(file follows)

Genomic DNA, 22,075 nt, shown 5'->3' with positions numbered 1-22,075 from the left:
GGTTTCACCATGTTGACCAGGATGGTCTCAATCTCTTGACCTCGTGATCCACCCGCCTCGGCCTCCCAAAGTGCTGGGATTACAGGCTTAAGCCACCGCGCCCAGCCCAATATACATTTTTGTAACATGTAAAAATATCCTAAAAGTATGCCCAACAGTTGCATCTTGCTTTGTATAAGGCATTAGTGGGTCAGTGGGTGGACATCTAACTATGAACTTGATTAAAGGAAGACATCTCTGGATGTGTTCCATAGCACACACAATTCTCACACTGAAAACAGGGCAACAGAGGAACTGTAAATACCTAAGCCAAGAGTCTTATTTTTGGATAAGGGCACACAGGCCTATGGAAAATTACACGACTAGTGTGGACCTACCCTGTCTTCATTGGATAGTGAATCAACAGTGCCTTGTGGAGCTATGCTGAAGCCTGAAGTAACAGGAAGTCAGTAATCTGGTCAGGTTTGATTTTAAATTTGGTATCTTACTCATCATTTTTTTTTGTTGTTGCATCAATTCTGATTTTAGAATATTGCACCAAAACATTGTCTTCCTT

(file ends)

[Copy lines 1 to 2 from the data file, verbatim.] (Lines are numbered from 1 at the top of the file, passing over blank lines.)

Genomic DNA, 22,075 nt, shown 5'->3' with positions numbered 1-22,075 from the left:
GGTTTCACCATGTTGACCAGGATGGTCTCAATCTCTTGACCTCGTGATCCACCCGCCTCGGCCTCCCAAAGTGCTGGGATTACAGGCTTAAGCCACCGCGCCCAGCCCAATATACATTTTTGTAACATGTAAAAATATCCTAAAAGTATGCCCAACAGTTGCATCTTGCTTTGTATAAGGCATTAGTGGGTCAGTGGGTGGACATCTAACTATGAACTTGATTAAAGGAAGACATCTCTGGATGTGTTCCATAGCACACACAATTCTCACACTGAAAACAGGGCAACAGAGGAACTGTAAATACCTAAGCCAAGAGTCTTATTTTTGGATAAGGGCACACAGGCCTATGGAAAATTACACGACTAGTGTGGACCTACCCTGTCTTCATTGGATAGTGAATCAACAGTGCCTTGTGGAGCTATGCTGAAGCCTGAAGTAACAGGAAGTCAGTAATCTGGTCAGGTTTGATTTTAAATTTGGTATCTTACTCATCATTTTTTTTTGTTGTTGCATCAATTCTGATTTTAGAATATTGCACCAAAACATTGTCTTCCTT